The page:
I will assume that respondents have read the article, but I can give a quick overview. After making use of Hegel's distinction between the ethical and the moral, Stawrowski's argument takes on a semi-historical form as he considers the axiological foundations of the basic models that states can take. He first considers an ethically homogenous state, such as existed in the ancient world, in which "the political and ethical-religious order constitute one inseparable whole." The second model arose in the time of the Reformation. On this model states must limit themselves to imposing an ethical minimum on account of the ethical diversity in the population. We are told that respect for religious freedom is the foremost principle in such a state. This is the state of classical liberalism, of Locke and Mill.
Using Locke's refusal to tolerate atheists as a point of departure, Stawrowski describes two different conceptions of the "ethically minimum":
Stawrowski tells us that the modern state tends towards the latter conception of an ethical minimum, and that this conception necessitates a democratic state of law (while the former conception is compatible with a democratic state of law, but does not necessitate it). The third model is of course the Hobbesian state which is premised on the latter conception of an ethical minimum. The article closes:Stawrowski wrote:The problem of a state of ethical minimum, therefore, is in the fact that its sense may be understood in two ways, in other words, that it may be penetrated by a dual spirit. Naturally, the main aim of such a state is to guarantee conditions in which people may live in security and peace, in accordance with their conscience, realizing their own idea of a good life. There is, however, a fundamental difference between whether the guaranteed freedom of conscience serves the realization of one or another vision of the common good (which is implicitly contained in the concept of religious freedom), or, whether it supports the emancipation from all ethical obligations. In the case of the latter, the principle of freedom, which lies at the foundations of such a state, is no longer a principle of freedom of conscience—we are dealing rather with the principle of freedom of an outlook on life, which treats as equal diverse ethical outlooks and attitudes (or rather one attitude, which takes on many shapes), radically cutting off interpersonal relations. It is not necessary to add that this last interpretation remains in striking contradiction with the intentions of the above-quoted “founding fathers” of the modern state.
Within the framework of this same state of ethical minimum there can, therefore, exist and co-exist two completely separate societies: the first one, consisting of diverse ethical communities and embracing both religious people of various beliefs as well as irreligious people who are sensitive to the common good; and the second, a society of extreme individualists and egocentrics.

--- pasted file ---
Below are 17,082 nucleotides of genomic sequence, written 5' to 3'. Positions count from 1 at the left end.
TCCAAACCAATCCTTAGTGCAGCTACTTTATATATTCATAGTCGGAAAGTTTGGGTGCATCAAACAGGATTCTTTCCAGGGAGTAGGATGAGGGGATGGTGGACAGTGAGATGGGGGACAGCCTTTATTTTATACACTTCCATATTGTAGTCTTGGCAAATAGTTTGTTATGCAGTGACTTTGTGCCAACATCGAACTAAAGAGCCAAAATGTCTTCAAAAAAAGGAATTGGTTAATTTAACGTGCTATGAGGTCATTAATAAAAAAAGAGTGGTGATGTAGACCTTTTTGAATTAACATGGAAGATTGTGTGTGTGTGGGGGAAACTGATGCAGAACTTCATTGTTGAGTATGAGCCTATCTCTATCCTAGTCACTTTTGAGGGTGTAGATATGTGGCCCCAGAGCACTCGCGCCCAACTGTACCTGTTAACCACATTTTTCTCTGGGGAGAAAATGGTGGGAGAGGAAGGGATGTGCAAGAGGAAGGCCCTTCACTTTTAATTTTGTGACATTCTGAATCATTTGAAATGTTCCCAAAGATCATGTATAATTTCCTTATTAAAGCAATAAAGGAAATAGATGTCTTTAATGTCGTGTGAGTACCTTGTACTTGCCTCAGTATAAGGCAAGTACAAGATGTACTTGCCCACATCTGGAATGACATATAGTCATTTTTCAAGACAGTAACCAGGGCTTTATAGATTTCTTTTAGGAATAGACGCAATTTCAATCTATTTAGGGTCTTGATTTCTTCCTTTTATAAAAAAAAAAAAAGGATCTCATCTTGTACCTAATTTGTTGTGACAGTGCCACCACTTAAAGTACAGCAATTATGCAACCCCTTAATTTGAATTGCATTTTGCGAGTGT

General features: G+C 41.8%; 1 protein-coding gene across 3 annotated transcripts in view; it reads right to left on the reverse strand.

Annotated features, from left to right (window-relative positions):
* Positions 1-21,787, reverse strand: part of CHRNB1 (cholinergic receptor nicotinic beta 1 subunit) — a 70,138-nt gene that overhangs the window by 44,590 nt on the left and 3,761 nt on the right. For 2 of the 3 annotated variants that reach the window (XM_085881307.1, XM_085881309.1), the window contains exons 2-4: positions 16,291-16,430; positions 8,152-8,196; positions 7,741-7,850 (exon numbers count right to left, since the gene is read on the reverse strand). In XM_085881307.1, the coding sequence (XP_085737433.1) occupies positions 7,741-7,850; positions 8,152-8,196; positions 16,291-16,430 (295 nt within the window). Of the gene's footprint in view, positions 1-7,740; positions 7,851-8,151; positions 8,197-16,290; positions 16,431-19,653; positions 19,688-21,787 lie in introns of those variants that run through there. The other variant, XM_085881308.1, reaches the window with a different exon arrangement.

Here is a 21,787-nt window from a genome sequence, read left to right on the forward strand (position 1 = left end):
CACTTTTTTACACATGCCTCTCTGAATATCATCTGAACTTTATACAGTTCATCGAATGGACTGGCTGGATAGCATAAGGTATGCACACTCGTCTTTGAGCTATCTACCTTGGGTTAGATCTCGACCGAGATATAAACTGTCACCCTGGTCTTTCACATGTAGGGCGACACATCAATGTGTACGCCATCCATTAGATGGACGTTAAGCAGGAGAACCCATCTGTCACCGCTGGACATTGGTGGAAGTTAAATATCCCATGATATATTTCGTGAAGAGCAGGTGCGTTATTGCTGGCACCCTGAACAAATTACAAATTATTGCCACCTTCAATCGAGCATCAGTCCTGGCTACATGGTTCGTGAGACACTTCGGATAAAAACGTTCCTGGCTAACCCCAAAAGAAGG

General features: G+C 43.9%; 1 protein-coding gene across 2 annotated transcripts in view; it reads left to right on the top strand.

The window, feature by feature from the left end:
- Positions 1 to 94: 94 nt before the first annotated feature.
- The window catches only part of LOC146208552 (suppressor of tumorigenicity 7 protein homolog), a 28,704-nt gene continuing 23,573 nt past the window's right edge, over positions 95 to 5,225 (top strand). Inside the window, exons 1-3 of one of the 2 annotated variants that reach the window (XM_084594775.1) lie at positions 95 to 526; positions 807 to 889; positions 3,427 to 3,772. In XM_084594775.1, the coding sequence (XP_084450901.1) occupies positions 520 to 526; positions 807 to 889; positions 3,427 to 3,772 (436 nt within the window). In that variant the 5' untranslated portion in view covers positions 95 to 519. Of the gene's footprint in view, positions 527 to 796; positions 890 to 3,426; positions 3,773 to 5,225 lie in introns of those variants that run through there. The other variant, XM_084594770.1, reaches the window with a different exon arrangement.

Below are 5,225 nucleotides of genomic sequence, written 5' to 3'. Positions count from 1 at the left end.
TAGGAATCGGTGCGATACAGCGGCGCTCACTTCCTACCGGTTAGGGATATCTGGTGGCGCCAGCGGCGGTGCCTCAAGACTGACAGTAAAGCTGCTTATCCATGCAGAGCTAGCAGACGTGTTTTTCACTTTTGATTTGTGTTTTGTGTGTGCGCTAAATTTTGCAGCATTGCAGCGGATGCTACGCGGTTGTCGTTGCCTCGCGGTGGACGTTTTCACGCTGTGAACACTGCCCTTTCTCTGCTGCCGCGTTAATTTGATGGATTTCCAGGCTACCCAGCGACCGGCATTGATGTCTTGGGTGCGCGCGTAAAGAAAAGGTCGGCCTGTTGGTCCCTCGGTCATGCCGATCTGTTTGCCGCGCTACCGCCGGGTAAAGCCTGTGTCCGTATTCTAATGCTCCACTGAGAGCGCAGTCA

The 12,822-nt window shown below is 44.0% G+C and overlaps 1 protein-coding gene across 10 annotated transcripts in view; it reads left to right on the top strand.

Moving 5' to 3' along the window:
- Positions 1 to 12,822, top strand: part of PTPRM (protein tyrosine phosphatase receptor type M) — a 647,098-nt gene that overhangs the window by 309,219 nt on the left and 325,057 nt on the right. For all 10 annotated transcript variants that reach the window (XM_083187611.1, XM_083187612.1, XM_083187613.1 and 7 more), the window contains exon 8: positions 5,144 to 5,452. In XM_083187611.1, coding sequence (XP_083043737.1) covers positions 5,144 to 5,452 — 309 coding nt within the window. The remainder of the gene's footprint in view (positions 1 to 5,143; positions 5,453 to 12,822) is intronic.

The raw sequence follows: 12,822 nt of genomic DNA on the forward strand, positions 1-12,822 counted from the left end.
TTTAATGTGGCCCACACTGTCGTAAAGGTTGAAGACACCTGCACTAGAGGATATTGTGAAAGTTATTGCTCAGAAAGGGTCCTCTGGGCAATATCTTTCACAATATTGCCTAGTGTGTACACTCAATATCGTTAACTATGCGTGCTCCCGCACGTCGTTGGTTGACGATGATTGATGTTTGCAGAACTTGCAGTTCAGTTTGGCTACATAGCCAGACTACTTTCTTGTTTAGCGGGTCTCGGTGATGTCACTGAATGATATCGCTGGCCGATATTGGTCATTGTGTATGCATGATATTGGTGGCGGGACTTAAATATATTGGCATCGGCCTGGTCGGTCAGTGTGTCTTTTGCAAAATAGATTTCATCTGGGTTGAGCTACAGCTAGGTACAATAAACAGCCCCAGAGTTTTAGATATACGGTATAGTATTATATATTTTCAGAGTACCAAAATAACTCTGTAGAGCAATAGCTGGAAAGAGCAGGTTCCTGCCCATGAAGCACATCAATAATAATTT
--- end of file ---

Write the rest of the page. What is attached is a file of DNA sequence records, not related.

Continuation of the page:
----------Stawrowski wrote:When in 1989, Francis Fukuyama wrote: “The triumph of the West, of the Western idea, is evident first of all in the total exhaustion of viable systematic alternatives to Western liberalism,” he did not notice that the real “clash of civilizations,” a truly significant conflict of ideas, goes on within the framework of this same Western civilization. This struggle is about the sense and aim of the liberal democratic state of law, about whether its liberal character should be expressed in the promotion of freedom responsible for the community, or in support for the idea of autonomy understood as liberation from all external (including ethical) limitations; or whether it should be a state of ethical minimum, or of maximum possible freedom; or finally, whether it should be a state of law with a solid framework, in which the appropriate institutions of a democratic political system function and are subordinated, or whether it is to turn into a democracy for which the principles of the state of law will sooner or later appear to be a superfluous limitation.
From this article I infer that Stawrowski favors the classical liberalism of Locke or Mill while rejecting Hobbes. He favors the former conception of an ethical minimum while rejecting the latter. He would prefer a state which sees the human being as a moral and ethical agent, a state which does not deny the ethical nature of man.
In these things I agree with him, and the weaknesses of the Hobbesian state that Stawrowski points to seem to be some of the same basic weaknesses of libertarianism.
Now, it may be obvious that on this website libertarianism is closely associated with @GE Morton. I have seen many critiques of Morton's political philosophy, but few of them stand up under scrutiny. I think that libertarianism is, prima facie, a reasonable attempt at political philosophy. When subjected to scrutiny, however, I believe that it begins to fall apart. I think that the way it falls apart, along with the kernels of truth that can be found in the critiques of Morton's political philosophy, are easily observable in Stawrowski's article.